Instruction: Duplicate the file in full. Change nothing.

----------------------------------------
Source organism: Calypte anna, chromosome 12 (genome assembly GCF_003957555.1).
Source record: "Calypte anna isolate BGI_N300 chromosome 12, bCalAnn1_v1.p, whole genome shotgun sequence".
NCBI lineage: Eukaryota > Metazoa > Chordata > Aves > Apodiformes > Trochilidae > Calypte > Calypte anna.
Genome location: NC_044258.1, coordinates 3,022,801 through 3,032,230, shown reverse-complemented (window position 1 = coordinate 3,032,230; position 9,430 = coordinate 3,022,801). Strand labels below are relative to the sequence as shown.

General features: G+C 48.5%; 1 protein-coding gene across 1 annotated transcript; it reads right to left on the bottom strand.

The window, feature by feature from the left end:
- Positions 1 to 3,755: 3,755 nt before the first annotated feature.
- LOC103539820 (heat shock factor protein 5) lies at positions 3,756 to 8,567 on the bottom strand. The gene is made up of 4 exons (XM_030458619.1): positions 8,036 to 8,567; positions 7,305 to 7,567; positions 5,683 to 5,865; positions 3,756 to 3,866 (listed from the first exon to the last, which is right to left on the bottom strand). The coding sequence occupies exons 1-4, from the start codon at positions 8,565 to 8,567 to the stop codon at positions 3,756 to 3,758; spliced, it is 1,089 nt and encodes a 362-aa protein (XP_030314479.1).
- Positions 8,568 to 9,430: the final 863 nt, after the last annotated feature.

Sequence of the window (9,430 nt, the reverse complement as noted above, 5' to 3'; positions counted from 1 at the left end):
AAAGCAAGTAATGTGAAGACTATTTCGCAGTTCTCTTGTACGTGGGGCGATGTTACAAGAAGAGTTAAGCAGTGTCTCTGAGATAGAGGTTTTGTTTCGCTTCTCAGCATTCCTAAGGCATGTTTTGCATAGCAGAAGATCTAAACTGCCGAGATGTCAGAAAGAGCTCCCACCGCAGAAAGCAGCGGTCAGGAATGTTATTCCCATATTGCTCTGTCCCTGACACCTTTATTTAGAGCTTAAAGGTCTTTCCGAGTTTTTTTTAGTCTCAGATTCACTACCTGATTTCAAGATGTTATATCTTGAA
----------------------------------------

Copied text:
Source organism: Calypte anna, chromosome 12 (genome assembly GCF_003957555.1).
Source record: "Calypte anna isolate BGI_N300 chromosome 12, bCalAnn1_v1.p, whole genome shotgun sequence".
NCBI lineage: Eukaryota > Metazoa > Chordata > Aves > Apodiformes > Trochilidae > Calypte > Calypte anna.
Genome location: NC_044258.1, coordinates 3,022,801 through 3,032,230, shown reverse-complemented (window position 1 = coordinate 3,032,230; position 9,430 = coordinate 3,022,801). Strand labels below are relative to the sequence as shown.

General features: G+C 48.5%; 1 protein-coding gene across 1 annotated transcript; it reads right to left on the bottom strand.

The window, feature by feature from the left end:
- Positions 1 to 3,755: 3,755 nt before the first annotated feature.
- LOC103539820 (heat shock factor protein 5) lies at positions 3,756 to 8,567 on the bottom strand. The gene is made up of 4 exons (XM_030458619.1): positions 8,036 to 8,567; positions 7,305 to 7,567; positions 5,683 to 5,865; positions 3,756 to 3,866 (listed from the first exon to the last, which is right to left on the bottom strand). The coding sequence occupies exons 1-4, from the start codon at positions 8,565 to 8,567 to the stop codon at positions 3,756 to 3,758; spliced, it is 1,089 nt and encodes a 362-aa protein (XP_030314479.1).
- Positions 8,568 to 9,430: the final 863 nt, after the last annotated feature.

Sequence of the window (9,430 nt, the reverse complement as noted above, 5' to 3'; positions counted from 1 at the left end):
AAAGCAAGTAATGTGAAGACTATTTCGCAGTTCTCTTGTACGTGGGGCGATGTTACAAGAAGAGTTAAGCAGTGTCTCTGAGATAGAGGTTTTGTTTCGCTTCTCAGCATTCCTAAGGCATGTTTTGCATAGCAGAAGATCTAAACTGCCGAGATGTCAGAAAGAGCTCCCACCGCAGAAAGCAGCGGTCAGGAATGTTATTCCCATATTGCTCTGTCCCTGACACCTTTATTTAGAGCTTAAAGGTCTTTCCGAGTTTTTTTTAGTCTCAGATTCACTACCTGATTTCAAGATGTTATATCTTGAA